Day 3 began with a fourth trip to Target. Why hadn’t I bought an under-bed storage bin yet?! There were exactly two left in the store when I reached up to pull one from the shelf at the same moment as another woman. I looked at her with a slightly desperate expression that she seemed to understand.

“Oh, I only want one of them,” she said. “First year or second,” she asked.

“Third,” I replied proud of my daughter’s seniority. I pointed to the next aisle where the last two shoe organizers resided.

“Get one while you can, ” I suggested. (Well, I had seniority, too!)

It was the final day of my visit and we made a fifth trip to Target. This trip required a visit to the Customer Service Counter where we had to return the curtains that didn’t fit and the chair that clashed with the sofa. All went smoothly.

But, there was something bothering me. I’d been very smart and ordered a few key pieces ahead of time and yet they still hadn’t been delivered. Just as I sat down, with another glass of cold brew, I had the text from my husband:  Lots of boxes delivered today  They’re for here?! 

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OOPS!

In the end, it took six trips to move my “child” into her first apartment and I’m glad I was there for all of them! Parenting is a long journey and it’s a privilege to feel welcome in my daughter’s world as she approaches the big 21.

Good night,

Michele

P.S. Hoping the puppy feels as tired as I do this evening!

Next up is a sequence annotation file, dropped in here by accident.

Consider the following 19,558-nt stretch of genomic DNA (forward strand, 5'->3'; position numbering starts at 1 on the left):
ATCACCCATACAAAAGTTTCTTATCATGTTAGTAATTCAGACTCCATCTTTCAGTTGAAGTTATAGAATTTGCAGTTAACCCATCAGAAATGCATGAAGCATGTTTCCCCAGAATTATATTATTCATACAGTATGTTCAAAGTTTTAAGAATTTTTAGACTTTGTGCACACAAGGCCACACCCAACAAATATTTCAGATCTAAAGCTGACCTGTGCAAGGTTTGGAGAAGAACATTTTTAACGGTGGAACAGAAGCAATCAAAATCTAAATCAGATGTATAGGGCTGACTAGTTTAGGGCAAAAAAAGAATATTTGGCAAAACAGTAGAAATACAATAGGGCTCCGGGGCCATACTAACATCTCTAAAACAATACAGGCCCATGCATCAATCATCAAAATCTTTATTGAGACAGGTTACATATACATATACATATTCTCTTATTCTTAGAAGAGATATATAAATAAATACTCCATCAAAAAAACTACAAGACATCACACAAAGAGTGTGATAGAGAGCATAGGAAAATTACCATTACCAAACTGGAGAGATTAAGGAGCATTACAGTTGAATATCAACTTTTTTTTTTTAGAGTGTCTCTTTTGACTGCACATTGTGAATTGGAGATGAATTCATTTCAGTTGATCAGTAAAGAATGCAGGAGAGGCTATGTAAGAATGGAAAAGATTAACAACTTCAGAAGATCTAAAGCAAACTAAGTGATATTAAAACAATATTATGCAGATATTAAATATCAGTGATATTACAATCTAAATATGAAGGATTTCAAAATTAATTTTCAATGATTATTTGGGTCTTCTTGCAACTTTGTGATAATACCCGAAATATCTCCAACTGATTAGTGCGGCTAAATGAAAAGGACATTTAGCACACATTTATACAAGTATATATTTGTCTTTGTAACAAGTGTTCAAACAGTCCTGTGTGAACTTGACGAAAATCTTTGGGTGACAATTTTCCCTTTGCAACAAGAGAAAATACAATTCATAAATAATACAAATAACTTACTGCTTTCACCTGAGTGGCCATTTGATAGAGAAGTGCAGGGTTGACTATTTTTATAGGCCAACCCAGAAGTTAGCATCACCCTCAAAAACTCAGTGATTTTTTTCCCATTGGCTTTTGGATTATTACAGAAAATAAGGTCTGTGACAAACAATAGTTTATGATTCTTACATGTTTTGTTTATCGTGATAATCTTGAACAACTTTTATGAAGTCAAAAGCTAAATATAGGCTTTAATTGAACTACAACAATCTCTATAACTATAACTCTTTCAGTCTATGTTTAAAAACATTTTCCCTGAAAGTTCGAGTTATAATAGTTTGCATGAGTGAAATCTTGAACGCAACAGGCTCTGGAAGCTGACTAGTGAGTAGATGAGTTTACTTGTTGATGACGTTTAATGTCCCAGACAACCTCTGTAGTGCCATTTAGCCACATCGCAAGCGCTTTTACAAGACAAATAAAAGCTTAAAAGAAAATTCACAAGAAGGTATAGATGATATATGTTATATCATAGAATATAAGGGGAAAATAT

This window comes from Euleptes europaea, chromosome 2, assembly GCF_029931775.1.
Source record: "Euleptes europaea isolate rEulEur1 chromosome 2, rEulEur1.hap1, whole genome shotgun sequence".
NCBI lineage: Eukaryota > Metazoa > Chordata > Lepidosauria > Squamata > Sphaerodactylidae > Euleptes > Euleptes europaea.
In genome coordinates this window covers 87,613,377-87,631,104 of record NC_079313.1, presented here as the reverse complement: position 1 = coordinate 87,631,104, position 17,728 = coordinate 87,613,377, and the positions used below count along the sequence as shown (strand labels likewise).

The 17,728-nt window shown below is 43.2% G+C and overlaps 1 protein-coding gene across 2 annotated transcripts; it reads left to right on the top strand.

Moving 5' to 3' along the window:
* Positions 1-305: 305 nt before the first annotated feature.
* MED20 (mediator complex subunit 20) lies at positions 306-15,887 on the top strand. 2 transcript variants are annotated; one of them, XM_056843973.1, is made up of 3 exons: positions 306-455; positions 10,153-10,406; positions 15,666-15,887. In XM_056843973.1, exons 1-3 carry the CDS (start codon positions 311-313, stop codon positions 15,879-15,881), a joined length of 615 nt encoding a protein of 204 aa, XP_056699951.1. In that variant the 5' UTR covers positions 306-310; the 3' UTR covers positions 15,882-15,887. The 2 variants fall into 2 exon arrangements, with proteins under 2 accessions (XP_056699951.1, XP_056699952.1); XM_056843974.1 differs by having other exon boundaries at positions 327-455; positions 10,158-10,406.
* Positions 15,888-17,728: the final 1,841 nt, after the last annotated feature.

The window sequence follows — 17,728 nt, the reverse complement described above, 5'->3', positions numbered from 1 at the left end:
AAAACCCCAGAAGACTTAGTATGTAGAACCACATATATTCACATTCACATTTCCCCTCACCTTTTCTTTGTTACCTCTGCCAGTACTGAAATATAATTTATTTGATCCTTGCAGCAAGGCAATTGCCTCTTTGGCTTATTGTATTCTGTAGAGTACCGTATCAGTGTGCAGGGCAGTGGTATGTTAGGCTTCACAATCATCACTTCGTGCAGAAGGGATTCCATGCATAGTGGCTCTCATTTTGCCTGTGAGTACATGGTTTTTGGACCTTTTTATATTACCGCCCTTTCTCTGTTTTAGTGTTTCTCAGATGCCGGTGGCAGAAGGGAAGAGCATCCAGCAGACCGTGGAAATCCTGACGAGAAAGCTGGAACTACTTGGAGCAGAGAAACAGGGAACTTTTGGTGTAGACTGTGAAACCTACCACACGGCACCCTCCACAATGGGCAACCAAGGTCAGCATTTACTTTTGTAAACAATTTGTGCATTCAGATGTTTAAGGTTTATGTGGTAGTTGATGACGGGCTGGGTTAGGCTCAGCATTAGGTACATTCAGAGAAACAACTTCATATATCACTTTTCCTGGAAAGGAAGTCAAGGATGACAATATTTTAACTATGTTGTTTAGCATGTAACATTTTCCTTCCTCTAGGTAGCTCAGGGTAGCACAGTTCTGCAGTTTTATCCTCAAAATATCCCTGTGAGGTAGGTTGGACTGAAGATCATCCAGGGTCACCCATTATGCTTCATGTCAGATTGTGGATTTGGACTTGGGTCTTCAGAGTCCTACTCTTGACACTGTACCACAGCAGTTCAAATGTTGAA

I’m Expecting!

 

 

Dear Reader:

The great artist and philosopher, Charles M. Schulz, said it best: “Happiness is a warm puppy.” And, I’m ready for more happiness since losing my faithful companion Bart.

“Hmmmm,” you may say, ” don’t you have two other dogs?”

“Why, yes, I do,” I’d answer, “but I don’t have any puppies!”

I’d also add that there are three people in my family and I’ve had three dogs for the past fifteen years. Three’s the perfect number, you see. One, two three…I count as I put down the bowls filled with kibble. One, two three…I count as I brush out their coats. One, two three…I count as I round-up the pack at bedtime.

Bart passed away while my daughter was studying in London this summer. When Natalie arrived home, tired and jet-lagged, we spent several days hanging out and watching movies with her. My girl is a sweet one and she immediately noticed that there were more laps than dogs.